I do remember the egyptian lady and the case about the prison visitor yesterday. They were very similar - complete nuts taking everybody by surprise - of course, the fact that the first lady was egyption *proves* that case was ratial hate in germany even though the nut wasn't even german. Come on, Dizz, make sense!

Normally, I don't go on at length about things, but I know many readers of this forum do not live here and form impressions from reading the forum. And, the impressions given by most posters are simply wrong.
11:47 April 13, 2010 by Dizz
Michael - nice quote from Voltaire! Here's a fave by Jefferson: "If you don't disagree with me, how will I know that I'm right?" :)

Coming back to our discussion (and thank you for keeping it a discussion and not a slanging match), my point about the Dresden incident was not about the crazy attack. That's just freak bad luck. My point was about the policeman shooting the husband instead of the attacker. He was under pressure, everything was happening fast, and when he acted it was pure instinct. Quite possibly if anyone had asked him the day before if he was racist he'd have denied it. Hence my point of talking the good talk but not walking the walk. And if you want to look at the institutional problem, consider how that story did not make the news, no one wanted to deal with or talk about it, and while the murderer did face trial, we don't know if the officer had to face any consequences or even re-training and counseling.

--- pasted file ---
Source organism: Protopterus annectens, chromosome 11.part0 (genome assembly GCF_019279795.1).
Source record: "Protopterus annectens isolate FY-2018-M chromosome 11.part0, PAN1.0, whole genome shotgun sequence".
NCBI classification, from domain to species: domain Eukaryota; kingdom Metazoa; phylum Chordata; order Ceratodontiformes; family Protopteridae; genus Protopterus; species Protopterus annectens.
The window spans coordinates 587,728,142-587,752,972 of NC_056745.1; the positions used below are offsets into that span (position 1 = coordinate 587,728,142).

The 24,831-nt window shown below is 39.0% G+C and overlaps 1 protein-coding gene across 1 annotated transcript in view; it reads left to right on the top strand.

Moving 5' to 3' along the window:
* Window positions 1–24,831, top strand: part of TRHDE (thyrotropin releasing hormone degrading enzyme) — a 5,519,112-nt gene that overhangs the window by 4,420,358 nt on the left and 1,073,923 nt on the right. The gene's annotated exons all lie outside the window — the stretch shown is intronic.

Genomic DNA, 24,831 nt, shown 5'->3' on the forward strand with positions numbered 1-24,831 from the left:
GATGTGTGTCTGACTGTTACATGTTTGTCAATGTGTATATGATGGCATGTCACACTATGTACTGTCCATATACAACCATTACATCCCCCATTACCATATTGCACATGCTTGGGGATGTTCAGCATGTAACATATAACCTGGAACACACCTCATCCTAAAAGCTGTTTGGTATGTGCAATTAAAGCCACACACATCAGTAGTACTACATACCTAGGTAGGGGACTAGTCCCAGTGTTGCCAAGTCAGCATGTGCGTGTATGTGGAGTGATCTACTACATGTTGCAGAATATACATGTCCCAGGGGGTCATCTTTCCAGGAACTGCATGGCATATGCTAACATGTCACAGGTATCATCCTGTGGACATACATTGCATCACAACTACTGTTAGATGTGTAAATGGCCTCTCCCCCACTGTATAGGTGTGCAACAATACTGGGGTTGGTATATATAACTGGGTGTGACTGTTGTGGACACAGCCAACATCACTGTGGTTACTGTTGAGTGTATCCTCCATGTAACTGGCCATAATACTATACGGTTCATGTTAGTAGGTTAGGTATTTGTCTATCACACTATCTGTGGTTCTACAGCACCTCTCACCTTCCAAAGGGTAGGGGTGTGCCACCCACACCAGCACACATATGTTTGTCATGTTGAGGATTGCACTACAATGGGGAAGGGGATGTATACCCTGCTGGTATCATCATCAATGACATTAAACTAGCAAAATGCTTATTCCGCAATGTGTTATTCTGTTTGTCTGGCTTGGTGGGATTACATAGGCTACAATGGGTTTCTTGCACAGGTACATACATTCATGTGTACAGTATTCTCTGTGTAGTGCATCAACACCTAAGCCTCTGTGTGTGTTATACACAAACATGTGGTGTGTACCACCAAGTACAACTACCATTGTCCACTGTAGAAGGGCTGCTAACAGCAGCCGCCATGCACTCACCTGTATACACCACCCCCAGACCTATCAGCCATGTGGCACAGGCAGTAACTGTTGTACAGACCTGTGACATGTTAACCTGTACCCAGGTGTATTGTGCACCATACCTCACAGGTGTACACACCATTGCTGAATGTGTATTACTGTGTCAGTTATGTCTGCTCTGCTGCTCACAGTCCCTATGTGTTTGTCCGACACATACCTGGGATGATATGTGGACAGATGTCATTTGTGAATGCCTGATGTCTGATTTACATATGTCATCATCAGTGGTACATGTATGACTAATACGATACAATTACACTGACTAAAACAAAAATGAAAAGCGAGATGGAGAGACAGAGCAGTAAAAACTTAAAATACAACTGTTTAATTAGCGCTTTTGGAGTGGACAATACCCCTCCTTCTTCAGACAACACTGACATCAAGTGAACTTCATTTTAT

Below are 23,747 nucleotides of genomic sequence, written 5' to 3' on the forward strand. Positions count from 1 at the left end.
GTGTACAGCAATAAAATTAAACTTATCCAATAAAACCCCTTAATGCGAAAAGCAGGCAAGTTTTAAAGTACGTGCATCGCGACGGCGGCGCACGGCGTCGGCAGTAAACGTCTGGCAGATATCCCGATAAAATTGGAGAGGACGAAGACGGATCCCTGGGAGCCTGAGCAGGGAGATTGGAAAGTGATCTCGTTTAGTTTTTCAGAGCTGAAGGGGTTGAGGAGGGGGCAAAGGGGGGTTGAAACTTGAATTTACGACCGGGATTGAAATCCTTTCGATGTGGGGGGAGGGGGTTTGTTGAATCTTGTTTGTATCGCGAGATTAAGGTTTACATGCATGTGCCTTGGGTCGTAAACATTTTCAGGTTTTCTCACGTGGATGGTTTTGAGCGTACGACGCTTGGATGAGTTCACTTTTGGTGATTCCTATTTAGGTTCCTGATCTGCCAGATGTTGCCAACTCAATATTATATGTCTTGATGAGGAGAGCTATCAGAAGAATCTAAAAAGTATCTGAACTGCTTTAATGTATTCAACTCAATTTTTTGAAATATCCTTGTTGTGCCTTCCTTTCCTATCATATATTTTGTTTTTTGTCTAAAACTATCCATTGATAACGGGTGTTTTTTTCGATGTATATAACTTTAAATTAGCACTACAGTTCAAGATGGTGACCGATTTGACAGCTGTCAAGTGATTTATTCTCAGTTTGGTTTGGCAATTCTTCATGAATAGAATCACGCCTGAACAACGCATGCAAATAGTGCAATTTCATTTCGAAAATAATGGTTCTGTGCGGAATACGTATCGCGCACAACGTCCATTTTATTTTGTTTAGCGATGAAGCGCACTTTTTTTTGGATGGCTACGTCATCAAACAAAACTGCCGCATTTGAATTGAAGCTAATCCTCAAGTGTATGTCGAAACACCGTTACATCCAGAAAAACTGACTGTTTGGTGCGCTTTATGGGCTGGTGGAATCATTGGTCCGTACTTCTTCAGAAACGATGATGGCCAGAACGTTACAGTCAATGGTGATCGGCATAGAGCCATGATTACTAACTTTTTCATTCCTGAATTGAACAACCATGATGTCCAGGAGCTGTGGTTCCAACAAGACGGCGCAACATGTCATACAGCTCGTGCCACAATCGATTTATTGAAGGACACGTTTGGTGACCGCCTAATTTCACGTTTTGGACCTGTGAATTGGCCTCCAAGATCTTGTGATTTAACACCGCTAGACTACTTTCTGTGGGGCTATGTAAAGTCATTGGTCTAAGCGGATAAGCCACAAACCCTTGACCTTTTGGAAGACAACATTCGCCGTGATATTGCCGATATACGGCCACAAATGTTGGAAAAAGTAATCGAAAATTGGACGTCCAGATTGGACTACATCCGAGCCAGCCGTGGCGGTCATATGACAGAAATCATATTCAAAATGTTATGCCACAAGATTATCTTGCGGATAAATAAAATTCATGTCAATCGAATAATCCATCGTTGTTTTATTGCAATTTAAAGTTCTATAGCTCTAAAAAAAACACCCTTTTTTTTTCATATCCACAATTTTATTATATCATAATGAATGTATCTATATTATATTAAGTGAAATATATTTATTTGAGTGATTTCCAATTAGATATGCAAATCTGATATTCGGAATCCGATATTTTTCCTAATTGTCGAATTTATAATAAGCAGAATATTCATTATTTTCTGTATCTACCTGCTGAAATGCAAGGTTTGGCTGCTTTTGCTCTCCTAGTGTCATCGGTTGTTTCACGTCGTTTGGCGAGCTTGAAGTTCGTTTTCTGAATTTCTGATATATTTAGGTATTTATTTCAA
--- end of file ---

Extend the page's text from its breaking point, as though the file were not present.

In one of your earlier comments you started with the line; "I do talk to immigrants." Stop for a minute and consider how that sounds. And no, I am not calling you a racist. Most of us foreigners get over it after a while when we realise that Germans who are insensitive are not intentionally or maliciously so. I will also say this, I've also lived all over Europe, longest in the UK and France. I would say the Germans are the friendliest and make the most effort to help you feel comfortable. But England is hands down the least xenophobic. Of course there are deeply racist individuals but the systems, laws and mechanism are on the whole equitable.
23:51 April 13, 2010 by berlinski
Maybe the guy's name who wrote it is Ossi and he was only signing it. Just a thought!
02:28 April 14, 2010 by Prufrock2010
Ethnic discrimination my ass. The woman is German! Apparently Germany is becoming as litigious as America. Not a good trend....
17:01 April 14, 2010 by Joerg II
When my mother and I came to the US in 1954, we traveled by ship. There were a number of black American GI's on the same ship. The Germans referred to them as "Neger", which upset them. The GI's understood that it just meant Negro in German but was too close to the American "nigger" for their comfort. They asked my mother, who had worked for the Americans and who could speak the best English, to ask the German passengers to use another word, so the Germans used "Schwarze" instead. Problem solved. For African-Americans this is still a very loaded term. I hope Ossi/Wessi does not get to that point.
12:26 April 15, 2010 by Edmond Schindler
Give me a break - someone wrote the word -OSSI on the papers?

And EVERYONE believes it was a person at the company because she said so?

I don't believe her. I think she wrote it herself.

There is no way to prove it either way. It's not enough to do anything to anyone.

She is left with the burden of proof. Unless there is irrefutable evidence that it was on her papers when she received them, we has nothing but her word - which I doubt.